ArchitectureCode-first GraphQL server

Code-first GraphQL server

The GraphQL schema defines the contracts for a GraphQL service, by exporting the set of types, fields and mutations that can be executed against the service. When creating a GraphQL service, we may decide to either:

  • have the schema be the source of truth, and let all our implementation code match its definitions
  • have our code be the source of truth, and have the schema be an artifact generated from the code

In either case we will have a fully functioning GraphQL service, but, depending on which approach we use, we may be able to accomplish more or less features, more or less easily, down the road. These two approaches are called, respectively, "schema-first" (better called "SDL-first") and "code-first".

Gato GraphQL uses the code-first approach. Let's see why this is so.

Why Gato GraphQL uses code-first

In the code-first approach, we start by coding the resolvers and then, from code as a single source of truth, we have the schema generated as an artifact. Hence, the schema is created by running a script, instead of being manually created as in SDL-first. Since code-first also has a schema, it does not miss anything significant provided by SDL-first.

However, code-first does provide a significant feature over SDL-first: the possibility to provide dynamic schemas, which can change their shape and attributes depending on the context, and regulated through code on runtime. Indeed, all the great features offered by Gato GraphQL are a direct consequence of its embracing code-first.

Advantages of code-first

A dynamic schema provides all the benefits listed below, among others:

The source of truth for the schema is a superset of the one required by GraphQL. The additional properties (such as the global fields, global connections, global directives, and persisted fragments) can already be used in our API without having to wait for them to be added to the GraphQL spec, if ever.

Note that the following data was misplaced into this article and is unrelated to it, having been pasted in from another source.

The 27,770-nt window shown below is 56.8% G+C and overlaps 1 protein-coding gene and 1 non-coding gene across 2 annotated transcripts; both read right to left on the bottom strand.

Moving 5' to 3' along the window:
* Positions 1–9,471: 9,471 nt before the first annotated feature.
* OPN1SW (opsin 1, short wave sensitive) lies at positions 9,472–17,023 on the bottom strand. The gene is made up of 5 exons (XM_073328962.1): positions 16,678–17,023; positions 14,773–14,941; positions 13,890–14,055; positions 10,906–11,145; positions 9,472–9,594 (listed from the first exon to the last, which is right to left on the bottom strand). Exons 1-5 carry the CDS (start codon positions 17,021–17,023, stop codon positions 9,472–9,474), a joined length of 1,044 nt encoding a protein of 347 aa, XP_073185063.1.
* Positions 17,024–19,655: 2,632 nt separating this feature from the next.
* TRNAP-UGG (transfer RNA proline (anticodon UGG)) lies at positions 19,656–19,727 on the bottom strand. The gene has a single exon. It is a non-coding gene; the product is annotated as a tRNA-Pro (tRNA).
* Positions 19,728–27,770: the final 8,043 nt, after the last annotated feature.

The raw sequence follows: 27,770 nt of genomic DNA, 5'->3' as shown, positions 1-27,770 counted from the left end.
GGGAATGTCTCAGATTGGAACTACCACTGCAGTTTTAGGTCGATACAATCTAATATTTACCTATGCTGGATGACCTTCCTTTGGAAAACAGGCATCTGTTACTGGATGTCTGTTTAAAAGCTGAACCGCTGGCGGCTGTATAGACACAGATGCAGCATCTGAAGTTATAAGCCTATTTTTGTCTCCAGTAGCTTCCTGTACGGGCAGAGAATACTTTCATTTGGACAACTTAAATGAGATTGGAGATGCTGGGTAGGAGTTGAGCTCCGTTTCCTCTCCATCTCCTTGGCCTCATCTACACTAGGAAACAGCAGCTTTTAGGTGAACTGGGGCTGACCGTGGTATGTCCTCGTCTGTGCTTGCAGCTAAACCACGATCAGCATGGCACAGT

Because the source of truth is not tied to the schema, then we can generate any schema for any other system too: GraphQL is just one of the targets. For instance, it can generate a JSON-schema for a REST service from the same source of truth.

The API can be public/private at the same time, depending on if the user is logged-in or not and on the logged-in user roles, or offer more or less fields depending on some other property, such as if the user has paid for the PRO membership.

Types do not know in advance what fields they will resolve. Instead, field resolvers attach themselves to type resolvers using the publish-subscribe pattern, and field resolvers can override other field resolvers. This feature makes the API very extensible, allowing us to have a general code for our API, and customize it at the application level for a specific client or project.

A field can be processed by not just one, but many field resolvers: each field resolver in the chain can decide, on runtime, if to process the field or not based on some property, or pass it along the chain. For instance, a special field resolver may be used only if a field argument "source: testing" is passed, enabling to be tested in a few sites in production before the general release; the same strategy also enables to provide quick bug fixes for a specific client or environment without running the risk of unintended side-effects everywhere else.

Types and interfaces can be automatically namespaced to avoid collisions from 3rd parties.